The case petitioned by Newcastle United owner Ashley, who holds a nine per cent stake in Rangers through his MASH Holdings company, will be heard at the Court of Session in Edinburgh on 4 February.
A statement from Scottish football’s governing body read: “The Scottish FA can confirm we have received a petition for judicial review and will be defending it. We will make no further comment at this stage.”
It is the latest twist in the ongoing battle of wills between King and Ashley over their respective influences at the Ibrox club.
South African-based businessman King was passed fit and proper by the SFA to take up a formal role at Rangers on 19 May this year, two months after he led a successful bid for regime change at the club which saw Ashley’s colleagues Derek Llambias and Barry Leach ousted at a general meeting of shareholders.
Prior to the SFA’s judgement on the matter, King had been cleared by the Court of Session to become a company director in Scotland.
The question over his eligibility arose from his conviction in August 2013 for 41 counts of breaching tax regulations in South Africa which were subject to imprisonment. King reached a settlement of £43.7 million with South African Revenue Services after money laundering and tax evasion charges were dropped.
SFA criteria for “fit and proper” status allows the blocking of any individual convicted in the last 10 years of an offence liable to imprisonment or anyone who has served as a director of a club in the five years prior to it suffering an insolvency event.
King served as a director Rangers prior to and during it going into administration under Craig Whyte’s ownership in 2012.
Sports Direct owner Ashley is now challenging the SFA’s backing for King, reasoning that he should have fallen foul of the governing body’s criteria on those counts.
But the SFA also reserves powers of discretion for its main board of directors to make the final decision in such cases.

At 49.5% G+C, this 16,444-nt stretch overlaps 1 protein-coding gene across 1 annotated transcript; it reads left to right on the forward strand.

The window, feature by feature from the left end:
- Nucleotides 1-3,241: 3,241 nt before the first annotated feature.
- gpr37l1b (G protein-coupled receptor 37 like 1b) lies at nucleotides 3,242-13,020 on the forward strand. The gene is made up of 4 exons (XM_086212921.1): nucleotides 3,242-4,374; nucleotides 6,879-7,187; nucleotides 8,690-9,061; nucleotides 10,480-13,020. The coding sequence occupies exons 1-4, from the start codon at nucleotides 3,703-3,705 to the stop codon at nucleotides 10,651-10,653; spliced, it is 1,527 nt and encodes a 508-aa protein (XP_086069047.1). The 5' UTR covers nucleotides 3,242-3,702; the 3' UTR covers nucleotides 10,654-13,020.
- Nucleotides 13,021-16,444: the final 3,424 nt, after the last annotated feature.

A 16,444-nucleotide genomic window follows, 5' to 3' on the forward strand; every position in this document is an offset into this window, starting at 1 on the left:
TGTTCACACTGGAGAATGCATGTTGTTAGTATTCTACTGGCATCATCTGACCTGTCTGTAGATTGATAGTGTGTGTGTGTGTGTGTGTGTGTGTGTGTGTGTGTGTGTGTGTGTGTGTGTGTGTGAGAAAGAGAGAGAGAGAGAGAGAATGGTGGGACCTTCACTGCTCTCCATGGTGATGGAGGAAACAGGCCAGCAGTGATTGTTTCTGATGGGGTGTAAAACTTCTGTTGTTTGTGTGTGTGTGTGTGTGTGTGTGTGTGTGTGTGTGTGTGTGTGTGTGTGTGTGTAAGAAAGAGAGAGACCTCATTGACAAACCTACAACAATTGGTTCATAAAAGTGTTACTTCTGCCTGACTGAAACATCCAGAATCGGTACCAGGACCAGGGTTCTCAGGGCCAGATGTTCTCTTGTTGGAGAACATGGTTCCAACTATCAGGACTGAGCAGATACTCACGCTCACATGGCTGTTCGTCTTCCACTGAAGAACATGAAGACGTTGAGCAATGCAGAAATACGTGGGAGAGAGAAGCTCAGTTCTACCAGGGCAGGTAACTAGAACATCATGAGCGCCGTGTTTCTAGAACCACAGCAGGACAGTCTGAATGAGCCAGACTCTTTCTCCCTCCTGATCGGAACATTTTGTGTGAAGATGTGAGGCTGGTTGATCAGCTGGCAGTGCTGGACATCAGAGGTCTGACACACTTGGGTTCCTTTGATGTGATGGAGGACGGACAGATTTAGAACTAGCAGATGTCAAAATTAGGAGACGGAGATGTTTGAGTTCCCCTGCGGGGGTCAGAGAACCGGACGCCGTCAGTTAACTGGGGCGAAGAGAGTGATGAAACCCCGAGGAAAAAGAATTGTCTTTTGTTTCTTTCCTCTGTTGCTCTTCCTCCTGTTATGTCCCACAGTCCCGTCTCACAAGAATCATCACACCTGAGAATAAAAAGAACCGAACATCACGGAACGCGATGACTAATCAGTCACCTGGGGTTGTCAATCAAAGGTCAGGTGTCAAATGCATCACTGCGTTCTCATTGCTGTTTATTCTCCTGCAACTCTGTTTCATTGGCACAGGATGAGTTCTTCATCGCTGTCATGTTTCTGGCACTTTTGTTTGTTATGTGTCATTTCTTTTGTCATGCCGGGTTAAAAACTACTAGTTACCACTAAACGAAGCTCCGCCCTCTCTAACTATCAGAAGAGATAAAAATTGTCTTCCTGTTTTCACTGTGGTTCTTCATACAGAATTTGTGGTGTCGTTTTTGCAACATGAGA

When they announced King had been passed as fit and proper, the SFA stated: “The scale of this due diligence is unprecedented but befitting the complexities of the consideration placed before the board.
“During this exercise both Mr King and the club were fully co-operative and responded to all questions put to them by the Scottish FA.
“On the basis of this advice presented to it, and having considered all submissions received from Mr King and the club in respect of this matter, the Scottish FA board granted an approval, conditional upon further submissions from Mr King in respect of documented agreements with the appropriate authorities in South Africa.
“The Scottish FA can confirm it has now received this supplementary documentation in full and the board is satisfied Mr King is fit and proper.”
The SFA’s eight-man main board consists of chief executive Stewart Regan, president Alan McRae, vice-president Rod Petrie, SPFL chairman Ralph Topping, Celtic chief executive Peter Lawwell, Scottish Junior FA secretary Tom Johnston and independent non-executive directors Barrie Jackson and Gary Hughes.
In a separate case, Ashley is pursuing King for contempt of a gagging order placed on him and his fellow Rangers directors to prevent them providing details of the controversial retail deal Sports Direct struck with the club under the previous boardroom regime.
Ashley claims King breached the injunction in a television interview in July. The case is scheduled to be heard at the High Court in London on 9 December with a guilty verdict carrying a potential 30-day prison sentence.
Prior to that showdown, King is seeking to remove Ashley’s voting rights at Rangers. A special resolution at the club’s agm in Glasgow on 27 November will call for any shareholder involved in the management or administration of another club to be barred from having any say in affairs at Rangers.